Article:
Advanced Project Gantt Chart Template
Use this Gantt chart Google Sheets template to manage a complex project, or to manage multiple projects simultaneously. It allows you to track phases, milestones, tasks, and subtasks, as well as the percentage of work completed for each. Plot task dependencies so you can see how delays will impact the schedule and milestone achievement. You can also track how closely your project is adhering to the schedule established during project planning. Finally, if you are basing your Gantt chart off of a work breakdown structure, there is a column to enter the WBS number corresponding to the task.
Basic Gantt Chart Template
Have a simple project to track, or just need to get started quickly? This basic Google spreadsheet Gantt chart template will help you schedule your project in no time. Simply plug in your task data, the start and end date(s), the task duration, and the team member responsible for each, and the template will visualize each task on the timeline.
Construction Gantt Chart Template
In construction projects, it’s imperative that all tasks are carefully planned and monitored. If even one key task is overlooked, the project’s completion can be delayed — not to mention, there could be serious safety implications. This Google Sheets Gantt chart template for construction projects offers one sheet where you can enter all tasks, their start and end dates, and their durations on a timeline. The next sheet automatically displays these tasks in Gantt chart form, so you can clearly track how the project is progressing and gauge the impact of any delays on completion.
IT Project Gantt Chart Template
IT projects have particularly serious implications for an organization, if not managed correctly. Using a Gantt chart template for Google Sheets can help IT project managers ensure tasks are scheduled and appropriate team members are assigned, in order to complete essential deliverables and reach milestones on time. You can use this template for a variety of IT projects, including software product development, feature releases, hardware or software upgrades and installations, and system or network migrations.
School Assignment Gantt Chart Template
Gantt charts aren’t just for business purposes — you can also use them to keep track of academic assignments. This Google Gantt chart template helps students keep track of papers, tests, and deadlines, or break up large school projects into manageable chunks. Juggling coursework can be overwhelming, so use this template to plan when to work on assignments for each course and minimize overlap. This will help you get important papers, projects, and studying done on time.
Scrum Project Management Gantt Chart
If you’re managing a software development project, or you just want to track project progress more precisely, use this Google Sheets Gantt chart template. Schedule sprints, deliverables, tasks, dependencies, and assign team members to complete each task. Track the amount of work accomplished for each task in the Gantt chart, and use the burndown chart functionality to gauge the amount of work your whole team has completed in the sprint. Keep important projects on track with this comprehensive template.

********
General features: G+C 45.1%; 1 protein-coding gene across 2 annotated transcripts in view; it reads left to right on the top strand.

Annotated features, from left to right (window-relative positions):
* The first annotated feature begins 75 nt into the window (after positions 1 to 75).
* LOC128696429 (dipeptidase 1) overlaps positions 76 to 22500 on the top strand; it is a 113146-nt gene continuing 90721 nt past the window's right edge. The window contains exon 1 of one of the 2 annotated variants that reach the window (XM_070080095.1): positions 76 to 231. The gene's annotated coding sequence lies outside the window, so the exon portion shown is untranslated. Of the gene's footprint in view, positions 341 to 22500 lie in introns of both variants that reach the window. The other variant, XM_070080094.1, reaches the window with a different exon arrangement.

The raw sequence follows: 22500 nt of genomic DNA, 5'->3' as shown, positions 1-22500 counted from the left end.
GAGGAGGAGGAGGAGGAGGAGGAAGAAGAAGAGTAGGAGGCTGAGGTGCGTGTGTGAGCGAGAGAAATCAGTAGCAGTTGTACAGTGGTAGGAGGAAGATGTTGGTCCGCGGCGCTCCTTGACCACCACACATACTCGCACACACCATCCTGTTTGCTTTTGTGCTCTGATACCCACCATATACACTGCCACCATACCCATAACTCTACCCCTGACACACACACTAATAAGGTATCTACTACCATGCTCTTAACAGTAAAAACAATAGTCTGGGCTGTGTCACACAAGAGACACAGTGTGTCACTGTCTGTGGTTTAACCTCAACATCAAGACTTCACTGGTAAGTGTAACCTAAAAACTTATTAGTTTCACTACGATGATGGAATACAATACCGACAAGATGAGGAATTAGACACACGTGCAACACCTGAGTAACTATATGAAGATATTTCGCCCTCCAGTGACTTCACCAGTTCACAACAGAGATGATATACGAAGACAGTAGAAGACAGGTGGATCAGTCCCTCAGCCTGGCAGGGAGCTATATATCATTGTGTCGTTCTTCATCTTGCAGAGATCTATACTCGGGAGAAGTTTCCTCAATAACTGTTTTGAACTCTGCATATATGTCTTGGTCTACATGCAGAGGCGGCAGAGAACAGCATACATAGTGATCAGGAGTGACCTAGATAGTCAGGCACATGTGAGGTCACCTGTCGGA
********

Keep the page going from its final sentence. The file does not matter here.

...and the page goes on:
What Is a Gantt Chart?
Gantt charts are a tool used to track the completion of work over time. They allow you to visualize the amount of work remaining in tasks, phases, and the project as a whole. Gantt charts are frequently utilized in project management to track project, task, and team schedules. They may also be used for other purposes, such as tracking school assignments or visualizing software development projects.
Depicted as a horizontal bar chart, a Gantt chart tracks:
- Project progress
- Completion of tasks and activities
- Amount of work remaining in the entire project or release
- Percentage of work completed for individual tasks
- Which work phase each task falls under
- Task dependencies (tasks that must be completed before others can begin)
- The team member(s) responsible for completing different tasks
- Task duration (the estimated amount of time to complete a task)
- Which tasks can be worked on simultaneously
The horizontal axis of a Gantt chart typically shows the project schedule broken into smaller intervals of time (hours, days, weeks, or months). The vertical axis lists the tasks required to complete the project, and may also show task hierarchy (the larger phases of each task as well as subtasks). Some charts also allow you to track task dependencies, the work breakdown structure (WBS), and key milestones.
You may use colors, shading, symbols, or other notations to indicate the percentage of work completed in a task or project, milestones, dependencies, and past-due tasks. Ultimately, a Gantt chart offers managers, team members, and stakeholders an at-a-glance view of progress.
Benefits of Using Gantt Charts
There are many good reasons to use a Gantt chart to visualize work and projects. Gantt charts:
- Provide an at-a-glance view of project schedules, so team members and managers can stay on track.
- Facilitate project management and collaboration.
- Allow managers to identify past-due tasks and project delays, so they can take proactive measures.
- Are an effective tool for communicating with team members, executives, and stakeholders, since they make it easy to visualize progress and the completion of milestones and deliverables.
- Are a key tool in project planning, as they help managers determine the minimum time required to complete the project on schedule.
- Show the impact of real or potential scheduling and resource changes.
- Help you verify that your schedule is accurate and realistic.
- Allow you to ensure the right people are assigned to the right tasks and are available when needed.
Why Use a Google Sheets Gantt Chart Template?